Believe it or not, there is still another dish to be served as Pat pours a unique offering of ‘Reserve’ Zinfandel (2013) from the King Valley wine region. Zinfandel (or ‘Zin’ as it is more affectionately known) is a red grape varietal that is commonly grown in North America although it is starting to gain some traction in Australia. In warmer climates, this grape exhibits blackberry, star anise and peppery characters although in cooler climates (much like North-East Victoria) the wine displays rich red fruit flavours of cherry and raspberry with hints of spice. What was interesting about this wine was its rich, syrup-like consistency, similar to that of a fortified wine. The multi-faceted and complex wine was a perfect foil for the spiced and meaty flavours of the slow cooked Lamb Rendang. Accompanied with steamed rice and a flavourful green papaya salad, this dish was my highlight for the afternoon. The flavours and textures in the salad were a total revelation, from the inclusion of roasted peanuts and crispy shallots, to the finely shredded, fresh fruit which instantly became a match made in heaven with the rich lamb and full bodied wine.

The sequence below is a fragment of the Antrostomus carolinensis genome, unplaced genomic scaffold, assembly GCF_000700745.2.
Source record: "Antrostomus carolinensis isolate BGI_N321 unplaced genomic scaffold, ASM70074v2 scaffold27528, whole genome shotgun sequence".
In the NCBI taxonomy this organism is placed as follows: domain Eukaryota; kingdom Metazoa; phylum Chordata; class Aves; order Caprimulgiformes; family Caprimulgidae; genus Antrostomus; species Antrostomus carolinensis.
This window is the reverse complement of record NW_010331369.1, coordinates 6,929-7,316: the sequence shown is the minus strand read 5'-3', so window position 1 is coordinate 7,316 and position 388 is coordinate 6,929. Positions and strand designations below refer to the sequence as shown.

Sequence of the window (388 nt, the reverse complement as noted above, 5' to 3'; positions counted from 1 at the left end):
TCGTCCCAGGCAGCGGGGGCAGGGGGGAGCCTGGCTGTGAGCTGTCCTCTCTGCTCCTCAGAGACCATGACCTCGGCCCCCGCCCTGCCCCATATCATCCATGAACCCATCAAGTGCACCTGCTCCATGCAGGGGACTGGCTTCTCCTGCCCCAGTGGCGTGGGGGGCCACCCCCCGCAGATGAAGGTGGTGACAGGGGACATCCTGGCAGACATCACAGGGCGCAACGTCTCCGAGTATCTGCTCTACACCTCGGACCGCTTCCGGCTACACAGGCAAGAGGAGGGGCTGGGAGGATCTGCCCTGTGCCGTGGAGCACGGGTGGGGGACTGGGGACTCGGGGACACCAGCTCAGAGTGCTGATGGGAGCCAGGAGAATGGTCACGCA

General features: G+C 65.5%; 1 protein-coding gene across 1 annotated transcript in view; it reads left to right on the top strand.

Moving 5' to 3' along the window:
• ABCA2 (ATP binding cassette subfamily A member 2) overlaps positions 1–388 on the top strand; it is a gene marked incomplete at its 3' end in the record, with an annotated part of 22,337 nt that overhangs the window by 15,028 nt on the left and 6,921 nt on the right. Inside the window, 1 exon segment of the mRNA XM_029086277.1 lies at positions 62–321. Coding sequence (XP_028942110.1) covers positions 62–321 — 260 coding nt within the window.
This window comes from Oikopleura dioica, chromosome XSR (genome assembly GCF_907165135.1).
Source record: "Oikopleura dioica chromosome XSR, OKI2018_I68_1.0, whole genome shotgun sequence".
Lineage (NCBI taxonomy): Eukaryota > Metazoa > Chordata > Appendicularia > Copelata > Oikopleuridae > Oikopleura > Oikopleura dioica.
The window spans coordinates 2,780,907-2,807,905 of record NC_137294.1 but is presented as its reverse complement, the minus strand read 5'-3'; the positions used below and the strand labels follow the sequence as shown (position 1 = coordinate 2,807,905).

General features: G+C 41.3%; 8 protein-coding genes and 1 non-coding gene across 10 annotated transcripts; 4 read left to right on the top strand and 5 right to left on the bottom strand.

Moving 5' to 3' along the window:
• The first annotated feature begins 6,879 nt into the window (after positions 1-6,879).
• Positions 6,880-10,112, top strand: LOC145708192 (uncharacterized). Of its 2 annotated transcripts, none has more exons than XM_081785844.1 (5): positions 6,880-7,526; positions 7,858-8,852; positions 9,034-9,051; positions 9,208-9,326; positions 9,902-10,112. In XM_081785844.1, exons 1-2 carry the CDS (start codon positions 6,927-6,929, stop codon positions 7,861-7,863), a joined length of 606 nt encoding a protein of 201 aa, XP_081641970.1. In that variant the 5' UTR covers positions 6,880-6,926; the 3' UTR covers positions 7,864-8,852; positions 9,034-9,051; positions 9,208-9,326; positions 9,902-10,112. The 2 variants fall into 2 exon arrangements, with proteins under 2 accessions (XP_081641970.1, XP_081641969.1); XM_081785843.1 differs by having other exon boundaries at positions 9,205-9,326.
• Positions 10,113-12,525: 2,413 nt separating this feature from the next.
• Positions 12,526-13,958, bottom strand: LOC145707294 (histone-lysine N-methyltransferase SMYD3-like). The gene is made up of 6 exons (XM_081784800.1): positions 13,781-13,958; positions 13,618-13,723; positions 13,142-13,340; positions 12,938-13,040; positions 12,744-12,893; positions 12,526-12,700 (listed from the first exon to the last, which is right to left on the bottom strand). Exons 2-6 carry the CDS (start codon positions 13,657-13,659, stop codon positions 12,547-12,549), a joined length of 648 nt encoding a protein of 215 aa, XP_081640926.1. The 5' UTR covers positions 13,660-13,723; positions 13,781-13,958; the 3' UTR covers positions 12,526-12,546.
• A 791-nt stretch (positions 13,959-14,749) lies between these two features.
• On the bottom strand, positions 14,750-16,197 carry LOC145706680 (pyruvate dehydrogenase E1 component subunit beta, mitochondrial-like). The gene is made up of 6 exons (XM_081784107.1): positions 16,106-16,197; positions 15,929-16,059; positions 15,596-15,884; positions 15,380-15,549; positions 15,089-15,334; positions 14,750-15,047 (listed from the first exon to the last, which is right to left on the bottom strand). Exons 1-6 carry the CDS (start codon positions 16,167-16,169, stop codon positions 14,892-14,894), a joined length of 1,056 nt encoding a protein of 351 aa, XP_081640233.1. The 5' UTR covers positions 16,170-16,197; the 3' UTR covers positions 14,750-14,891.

After consuming four beautiful dishes over the course of an hour, a few people were starting to flag, unaware that the final dessert dish of Black sticky rice with palm sugar and salted cream (Burbur Injun) was also just about to be served. It makes sense that a fortified dessert wine of “Rutherglen” Muscat should be selected as a match with such an elegant dessert. With luscious aromas of raisins, dried figs and candied peel (think rich Christmas pudding), the syrupy, sweet texture of the wine matched the creaminess of the rice pudding and the thick coconut cream. I’m very much looking forward to attempting to cook this dessert for my next dinner party.
And just like that the party was over, with everyone fully sated from the numerous but delicious Balinese dishes consumed over the course of an afternoon. This class was an excellent way to gain an unique insight into a lesser-known cuisine and to also enjoy a select offering of some excellent wines from a regional boutique wine producer. Truth be told, this event has more than piqued my interest in exploring Bali as a potential culinary destination and I’m looking forward to perhaps discovering more of what this place to offer on one of Pat and Jill’s specialty food tours to the area.